Grade 4: Module 2A: Unit 3: Lesson 5 Planning a Historical Fiction Narrative Based on Expert Trades



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Grade 4: Module 2A: Unit 3: Lesson 5

Planning a Historical Fiction Narrative Based on Expert Trades


Long-Term Targets Addressed (Based on NYSP12 ELA CCLS)

I can develop the topic with facts, definitions, details, and quotations. (W.4.2b)

I can write narrative text about real or imagined experiences or events. (W.4.3)

I can organize events in an order that makes sense in my narrative. (W.4.3a)

I can choose evidence from literary or informational texts to support analysis, reflection, and research. (W.4.9)



Supporting Learning Targets

Ongoing Assessment

  • I can write a historical fiction narrative set in Colonial America.

  • I can create a historically accurate narrative based on facts and details from my research.

  • I can use vocabulary from my research on colonial times to write historically accurate descriptions in my narrative.

  • I can organize a plot for my narrative using historically accurate events.

  • Narrative Four-Square graphic organizer

  • Wheelwright Narrative drafts



Agenda

Teaching Notes

  1. Opening

  1. Sharing Wheelwright Drafts (5 minutes)

  2. Review Learning Targets (5 minutes)

  1. Work Time

  1. Adding to the Rubric (10 minutes)

  2. Reviewing Research and Choosing Vocabulary (15 minutes)

  3. Planning Historical Fiction Narratives (20 minutes)

  1. Closing and Assessment

  1. Sharing/Debrief (5 minutes)

  1. Homework

  • To help students keep their writing organized, consider keeping a class accordion folder labeled with names or individual writing folders to keep graphic organizers, drafts, and feedback recording forms.

  • Students will have to manage and cite their research materials in this lesson. Consider making a checklist of research materials students will need in order to plan their narratives.

  • Make this checklist more “visual” by prominently posting examples of the graphic organizers and Note-catchers.

  • Note that as a part of their homework for this lesson, students create comic strips (a storyboard) of their narrative. Keep this playful and informal: The purpose is simply to get students to go through the sequence of events for their stories once more before drafting. Drawing will help them to better visualize for their written descriptions, too.




Lesson Vocabulary

Materials

historically accurate, descriptions, organize, plot

  • Historical Fiction Narrative Rubric anchor chart (from Lesson 2)

  • Performance Task prompt (from Lesson 2)

  • Steps for Planning and Drafting My Narrative anchor chart (from Lessons 3 and 4)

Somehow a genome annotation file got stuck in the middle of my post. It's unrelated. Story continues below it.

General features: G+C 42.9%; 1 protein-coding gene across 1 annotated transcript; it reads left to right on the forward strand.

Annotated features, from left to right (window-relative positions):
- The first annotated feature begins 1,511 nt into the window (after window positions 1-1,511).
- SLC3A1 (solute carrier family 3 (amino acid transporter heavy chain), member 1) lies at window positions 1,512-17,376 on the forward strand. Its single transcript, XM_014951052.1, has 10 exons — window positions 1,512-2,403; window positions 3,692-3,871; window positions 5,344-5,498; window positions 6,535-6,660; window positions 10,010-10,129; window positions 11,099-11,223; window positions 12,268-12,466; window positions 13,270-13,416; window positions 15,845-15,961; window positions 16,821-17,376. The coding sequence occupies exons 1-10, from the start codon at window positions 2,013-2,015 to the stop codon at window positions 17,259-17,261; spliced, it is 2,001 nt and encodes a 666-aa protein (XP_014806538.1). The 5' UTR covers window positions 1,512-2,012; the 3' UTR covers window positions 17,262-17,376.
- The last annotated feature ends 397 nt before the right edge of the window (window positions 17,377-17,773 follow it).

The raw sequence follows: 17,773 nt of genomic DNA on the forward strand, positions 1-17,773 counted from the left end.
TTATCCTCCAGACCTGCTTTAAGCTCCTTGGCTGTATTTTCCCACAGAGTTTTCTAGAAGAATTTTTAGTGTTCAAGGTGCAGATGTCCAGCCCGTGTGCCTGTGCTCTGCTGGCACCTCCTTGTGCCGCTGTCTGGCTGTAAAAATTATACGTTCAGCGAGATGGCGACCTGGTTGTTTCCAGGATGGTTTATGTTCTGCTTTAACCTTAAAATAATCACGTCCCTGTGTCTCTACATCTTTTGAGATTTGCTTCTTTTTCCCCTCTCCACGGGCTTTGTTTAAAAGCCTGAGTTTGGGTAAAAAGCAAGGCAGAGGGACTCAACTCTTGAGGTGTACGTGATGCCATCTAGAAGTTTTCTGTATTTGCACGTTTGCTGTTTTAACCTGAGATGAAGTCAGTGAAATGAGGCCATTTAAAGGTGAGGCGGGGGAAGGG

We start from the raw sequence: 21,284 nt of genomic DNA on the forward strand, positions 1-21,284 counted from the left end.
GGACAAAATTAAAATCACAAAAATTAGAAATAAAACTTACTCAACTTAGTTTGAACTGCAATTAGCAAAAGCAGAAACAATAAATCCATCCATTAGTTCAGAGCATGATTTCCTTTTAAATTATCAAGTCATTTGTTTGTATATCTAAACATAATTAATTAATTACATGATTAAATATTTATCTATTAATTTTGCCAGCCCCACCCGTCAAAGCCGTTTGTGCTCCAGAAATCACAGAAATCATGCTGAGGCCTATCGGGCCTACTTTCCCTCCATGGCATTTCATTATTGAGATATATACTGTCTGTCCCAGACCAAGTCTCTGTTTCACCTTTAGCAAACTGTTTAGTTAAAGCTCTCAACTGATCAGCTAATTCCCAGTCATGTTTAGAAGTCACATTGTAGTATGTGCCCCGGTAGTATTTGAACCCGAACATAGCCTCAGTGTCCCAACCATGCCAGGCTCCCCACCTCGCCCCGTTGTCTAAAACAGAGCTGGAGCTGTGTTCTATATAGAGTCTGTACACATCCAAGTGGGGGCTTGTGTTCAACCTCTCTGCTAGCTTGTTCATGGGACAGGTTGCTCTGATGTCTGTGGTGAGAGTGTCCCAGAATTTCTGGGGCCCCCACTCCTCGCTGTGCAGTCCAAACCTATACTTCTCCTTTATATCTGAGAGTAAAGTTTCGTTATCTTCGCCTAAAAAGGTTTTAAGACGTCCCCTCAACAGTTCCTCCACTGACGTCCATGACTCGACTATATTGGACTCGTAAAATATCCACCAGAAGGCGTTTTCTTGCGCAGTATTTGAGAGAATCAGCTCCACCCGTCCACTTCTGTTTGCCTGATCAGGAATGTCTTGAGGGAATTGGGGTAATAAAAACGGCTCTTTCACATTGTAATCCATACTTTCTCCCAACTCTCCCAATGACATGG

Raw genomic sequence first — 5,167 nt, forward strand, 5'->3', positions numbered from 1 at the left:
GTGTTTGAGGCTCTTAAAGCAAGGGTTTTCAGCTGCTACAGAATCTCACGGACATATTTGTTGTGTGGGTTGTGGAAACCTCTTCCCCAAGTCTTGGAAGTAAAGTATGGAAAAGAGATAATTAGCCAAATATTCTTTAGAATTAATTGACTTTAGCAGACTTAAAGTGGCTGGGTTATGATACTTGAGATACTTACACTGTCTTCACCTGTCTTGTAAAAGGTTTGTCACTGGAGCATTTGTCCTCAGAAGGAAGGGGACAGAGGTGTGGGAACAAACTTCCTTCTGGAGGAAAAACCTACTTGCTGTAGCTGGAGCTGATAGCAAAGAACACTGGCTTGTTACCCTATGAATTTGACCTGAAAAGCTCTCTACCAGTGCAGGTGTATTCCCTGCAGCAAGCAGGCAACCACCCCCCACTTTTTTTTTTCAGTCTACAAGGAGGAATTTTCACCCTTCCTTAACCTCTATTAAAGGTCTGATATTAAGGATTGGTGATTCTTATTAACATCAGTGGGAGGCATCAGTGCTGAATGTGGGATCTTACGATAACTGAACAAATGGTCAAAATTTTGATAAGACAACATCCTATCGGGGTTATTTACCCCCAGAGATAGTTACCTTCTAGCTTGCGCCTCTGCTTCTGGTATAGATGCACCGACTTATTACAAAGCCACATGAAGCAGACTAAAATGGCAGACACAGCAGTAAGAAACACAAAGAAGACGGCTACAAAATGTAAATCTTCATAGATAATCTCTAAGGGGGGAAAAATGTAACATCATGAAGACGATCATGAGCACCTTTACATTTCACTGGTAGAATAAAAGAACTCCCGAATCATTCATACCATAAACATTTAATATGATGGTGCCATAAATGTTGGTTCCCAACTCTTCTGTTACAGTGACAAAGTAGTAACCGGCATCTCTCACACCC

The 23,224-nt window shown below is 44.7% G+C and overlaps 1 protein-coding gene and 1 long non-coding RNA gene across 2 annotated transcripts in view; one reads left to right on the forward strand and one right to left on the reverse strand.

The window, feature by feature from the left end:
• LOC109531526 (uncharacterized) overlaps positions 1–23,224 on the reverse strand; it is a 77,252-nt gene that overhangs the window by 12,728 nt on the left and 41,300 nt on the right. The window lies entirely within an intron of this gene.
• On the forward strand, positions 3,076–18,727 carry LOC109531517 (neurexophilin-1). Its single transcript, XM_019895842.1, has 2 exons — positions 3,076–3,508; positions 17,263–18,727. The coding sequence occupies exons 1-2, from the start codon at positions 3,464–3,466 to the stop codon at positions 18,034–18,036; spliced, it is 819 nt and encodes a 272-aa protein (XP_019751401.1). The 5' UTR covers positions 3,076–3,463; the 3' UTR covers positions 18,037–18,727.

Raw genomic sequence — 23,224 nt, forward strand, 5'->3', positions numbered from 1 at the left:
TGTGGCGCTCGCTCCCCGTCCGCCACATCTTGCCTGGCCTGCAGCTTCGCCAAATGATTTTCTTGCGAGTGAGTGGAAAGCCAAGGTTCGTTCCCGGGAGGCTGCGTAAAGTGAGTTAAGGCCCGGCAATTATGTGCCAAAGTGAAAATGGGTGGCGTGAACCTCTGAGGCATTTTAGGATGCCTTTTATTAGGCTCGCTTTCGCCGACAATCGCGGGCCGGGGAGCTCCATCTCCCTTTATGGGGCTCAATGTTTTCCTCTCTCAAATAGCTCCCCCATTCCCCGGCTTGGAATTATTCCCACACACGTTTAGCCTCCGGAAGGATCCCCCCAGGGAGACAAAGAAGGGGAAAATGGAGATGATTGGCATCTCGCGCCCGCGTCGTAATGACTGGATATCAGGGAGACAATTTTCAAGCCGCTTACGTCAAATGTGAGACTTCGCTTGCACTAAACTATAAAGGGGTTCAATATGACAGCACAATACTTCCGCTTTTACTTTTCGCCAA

• Writing folders (from Lesson 1; where students have been collecting their work)

  • Vocabulary notebooks (from Unit 1)

  • Colonial Trade Research Note-catchers (from Unit 2)

  • Narrative Four-Square graphic organizer (one new blank copy per student)

  • Comic strip homework (one per student)




Opening

Meeting Students’ Needs

A. Sharing Wheelwright Drafts (5 minutes)

  • Ask students to get out their Lesson 4 homework: “Write the final paragraph of the wheelwright story.” Tell them that now they should have a complete draft of a narrative for the wheelwright (the model introductory paragraph, the detail paragraph they wrote with a partner, another detail paragraph they wrote in class, and a concluding paragraph they wrote for homework). Ask students to find a new partner (not the one they worked with at the end of Lesson 4). Give directions:

    • Read your drafts to each other.

    • Compare: How are your drafts similar? Different?

    • Are your narratives historically accurate? How so?

    • How well are your narratives sequenced?

  • While students share their homework, circulate and listen to them reading. Pick out two to three samples that you consider on target to read aloud to students before collecting them.

  • Collect drafts and Narrative Four-Square graphic organizers for the wheelwright to use as a formative assessment.



B. Reviewing Learning Targets (5 minutes)

  • Review the following learning targets: “I can write a historical fiction narrative set in Colonial America,” and “I can create a historically accurate narrative based on facts and details from my research.”

  • Remind students that these are their goals for learning as they plan, write, and revise their narratives over the next two weeks. Tell them that they have practiced planning and drafting narratives using the wheelwright, and now they will be using their own expert trades. Tell them that today they will focus on creating a plan for their narratives based on their research.